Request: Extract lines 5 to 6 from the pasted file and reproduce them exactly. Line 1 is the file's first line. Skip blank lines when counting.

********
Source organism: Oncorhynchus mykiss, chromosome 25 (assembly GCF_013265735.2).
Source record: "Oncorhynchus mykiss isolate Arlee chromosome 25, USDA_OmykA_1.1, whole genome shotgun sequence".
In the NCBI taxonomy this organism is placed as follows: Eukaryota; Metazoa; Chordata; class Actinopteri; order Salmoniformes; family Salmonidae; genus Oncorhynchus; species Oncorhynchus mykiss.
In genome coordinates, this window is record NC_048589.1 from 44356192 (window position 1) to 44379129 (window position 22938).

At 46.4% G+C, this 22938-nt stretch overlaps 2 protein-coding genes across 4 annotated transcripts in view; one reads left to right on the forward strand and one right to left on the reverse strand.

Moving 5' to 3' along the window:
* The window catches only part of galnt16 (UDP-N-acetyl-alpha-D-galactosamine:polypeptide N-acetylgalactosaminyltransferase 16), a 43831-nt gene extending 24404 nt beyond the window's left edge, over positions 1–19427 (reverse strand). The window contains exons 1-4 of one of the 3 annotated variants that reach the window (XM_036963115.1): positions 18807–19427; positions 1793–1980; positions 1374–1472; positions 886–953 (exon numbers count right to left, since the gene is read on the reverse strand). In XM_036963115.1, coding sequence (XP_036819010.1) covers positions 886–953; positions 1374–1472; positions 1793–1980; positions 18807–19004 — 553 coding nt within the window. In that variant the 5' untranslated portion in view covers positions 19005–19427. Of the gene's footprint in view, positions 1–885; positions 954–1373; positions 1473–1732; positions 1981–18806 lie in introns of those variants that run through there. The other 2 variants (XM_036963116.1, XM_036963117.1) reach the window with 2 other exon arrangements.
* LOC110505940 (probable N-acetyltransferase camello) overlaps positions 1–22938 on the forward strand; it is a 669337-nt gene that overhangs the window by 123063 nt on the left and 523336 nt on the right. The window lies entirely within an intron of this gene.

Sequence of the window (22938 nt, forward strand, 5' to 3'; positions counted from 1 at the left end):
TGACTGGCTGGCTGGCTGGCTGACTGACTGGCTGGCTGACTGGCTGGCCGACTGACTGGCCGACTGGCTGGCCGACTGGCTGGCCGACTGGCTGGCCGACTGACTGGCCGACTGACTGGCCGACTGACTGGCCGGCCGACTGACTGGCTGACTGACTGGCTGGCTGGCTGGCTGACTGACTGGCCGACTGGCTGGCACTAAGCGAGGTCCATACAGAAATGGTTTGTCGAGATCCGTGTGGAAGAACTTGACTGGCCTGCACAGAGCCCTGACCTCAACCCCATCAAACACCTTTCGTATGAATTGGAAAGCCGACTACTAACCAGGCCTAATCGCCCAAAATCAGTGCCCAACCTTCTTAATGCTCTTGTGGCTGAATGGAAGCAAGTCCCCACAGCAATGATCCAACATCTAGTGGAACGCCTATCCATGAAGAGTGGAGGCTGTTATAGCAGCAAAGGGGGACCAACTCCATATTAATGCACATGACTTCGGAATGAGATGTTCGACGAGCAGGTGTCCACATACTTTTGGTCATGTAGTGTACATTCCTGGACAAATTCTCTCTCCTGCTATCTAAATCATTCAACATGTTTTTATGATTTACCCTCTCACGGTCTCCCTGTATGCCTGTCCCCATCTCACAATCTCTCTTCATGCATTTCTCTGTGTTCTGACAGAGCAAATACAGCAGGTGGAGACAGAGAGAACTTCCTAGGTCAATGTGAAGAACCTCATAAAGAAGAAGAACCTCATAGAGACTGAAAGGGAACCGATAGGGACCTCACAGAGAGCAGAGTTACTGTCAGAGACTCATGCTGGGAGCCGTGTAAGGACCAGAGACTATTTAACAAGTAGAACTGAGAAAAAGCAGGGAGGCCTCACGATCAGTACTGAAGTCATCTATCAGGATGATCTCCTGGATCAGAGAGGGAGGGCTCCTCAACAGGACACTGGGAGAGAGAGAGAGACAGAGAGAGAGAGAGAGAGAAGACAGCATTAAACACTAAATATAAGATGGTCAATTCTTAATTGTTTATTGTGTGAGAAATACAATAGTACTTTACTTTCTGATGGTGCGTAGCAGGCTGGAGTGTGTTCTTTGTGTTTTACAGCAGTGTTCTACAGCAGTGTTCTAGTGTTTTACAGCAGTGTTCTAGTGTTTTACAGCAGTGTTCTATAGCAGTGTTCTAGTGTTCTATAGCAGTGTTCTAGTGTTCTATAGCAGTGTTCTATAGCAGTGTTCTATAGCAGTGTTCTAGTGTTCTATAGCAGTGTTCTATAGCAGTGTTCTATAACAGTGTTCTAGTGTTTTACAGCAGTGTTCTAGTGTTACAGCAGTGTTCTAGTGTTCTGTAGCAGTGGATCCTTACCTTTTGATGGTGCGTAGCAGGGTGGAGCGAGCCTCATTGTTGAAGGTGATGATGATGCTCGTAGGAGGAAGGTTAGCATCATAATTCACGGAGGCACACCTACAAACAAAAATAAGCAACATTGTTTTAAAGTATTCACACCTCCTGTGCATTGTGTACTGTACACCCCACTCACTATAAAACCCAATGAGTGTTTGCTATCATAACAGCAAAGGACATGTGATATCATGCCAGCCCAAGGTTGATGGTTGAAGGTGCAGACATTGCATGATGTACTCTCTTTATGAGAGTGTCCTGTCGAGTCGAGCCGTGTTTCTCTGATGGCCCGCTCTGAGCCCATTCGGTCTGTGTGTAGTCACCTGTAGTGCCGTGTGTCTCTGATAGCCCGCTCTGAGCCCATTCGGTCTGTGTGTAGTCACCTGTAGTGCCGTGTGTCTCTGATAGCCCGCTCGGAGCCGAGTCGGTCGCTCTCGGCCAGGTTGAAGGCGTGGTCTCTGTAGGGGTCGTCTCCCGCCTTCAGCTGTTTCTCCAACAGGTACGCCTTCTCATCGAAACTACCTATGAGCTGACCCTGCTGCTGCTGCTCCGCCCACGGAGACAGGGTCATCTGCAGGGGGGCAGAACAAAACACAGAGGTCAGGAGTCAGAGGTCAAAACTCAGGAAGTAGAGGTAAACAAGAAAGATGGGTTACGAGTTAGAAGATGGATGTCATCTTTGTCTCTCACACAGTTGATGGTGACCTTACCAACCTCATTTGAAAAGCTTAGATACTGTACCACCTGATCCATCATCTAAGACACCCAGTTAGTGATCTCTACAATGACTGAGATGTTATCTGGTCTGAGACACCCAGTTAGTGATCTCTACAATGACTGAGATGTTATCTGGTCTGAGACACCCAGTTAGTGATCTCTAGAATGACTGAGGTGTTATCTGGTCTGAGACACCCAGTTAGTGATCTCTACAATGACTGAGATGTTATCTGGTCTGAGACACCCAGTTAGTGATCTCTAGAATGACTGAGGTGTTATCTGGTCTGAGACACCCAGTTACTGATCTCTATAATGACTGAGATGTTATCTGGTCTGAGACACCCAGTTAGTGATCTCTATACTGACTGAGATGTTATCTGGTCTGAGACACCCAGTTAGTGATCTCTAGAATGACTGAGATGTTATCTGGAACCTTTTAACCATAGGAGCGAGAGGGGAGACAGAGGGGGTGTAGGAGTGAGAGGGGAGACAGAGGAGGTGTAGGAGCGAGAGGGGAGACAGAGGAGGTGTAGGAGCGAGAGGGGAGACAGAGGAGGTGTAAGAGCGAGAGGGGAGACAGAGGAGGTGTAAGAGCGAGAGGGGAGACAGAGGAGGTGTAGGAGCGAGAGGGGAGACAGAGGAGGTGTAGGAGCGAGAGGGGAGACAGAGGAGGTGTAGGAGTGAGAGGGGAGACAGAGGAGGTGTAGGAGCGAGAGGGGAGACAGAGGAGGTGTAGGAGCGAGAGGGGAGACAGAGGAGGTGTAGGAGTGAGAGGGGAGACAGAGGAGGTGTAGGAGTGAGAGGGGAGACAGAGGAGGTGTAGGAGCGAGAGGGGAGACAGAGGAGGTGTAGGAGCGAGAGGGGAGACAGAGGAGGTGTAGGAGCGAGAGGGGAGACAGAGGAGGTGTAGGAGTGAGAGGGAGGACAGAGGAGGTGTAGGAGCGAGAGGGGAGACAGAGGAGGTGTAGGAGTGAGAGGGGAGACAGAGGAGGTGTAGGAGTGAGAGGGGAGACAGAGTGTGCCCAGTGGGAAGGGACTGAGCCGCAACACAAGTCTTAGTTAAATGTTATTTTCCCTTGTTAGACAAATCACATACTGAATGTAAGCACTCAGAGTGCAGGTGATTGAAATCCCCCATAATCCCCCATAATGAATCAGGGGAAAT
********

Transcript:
At 46.4% G+C, this 22938-nt stretch overlaps 2 protein-coding genes across 4 annotated transcripts in view; one reads left to right on the forward strand and one right to left on the reverse strand.

Moving 5' to 3' along the window: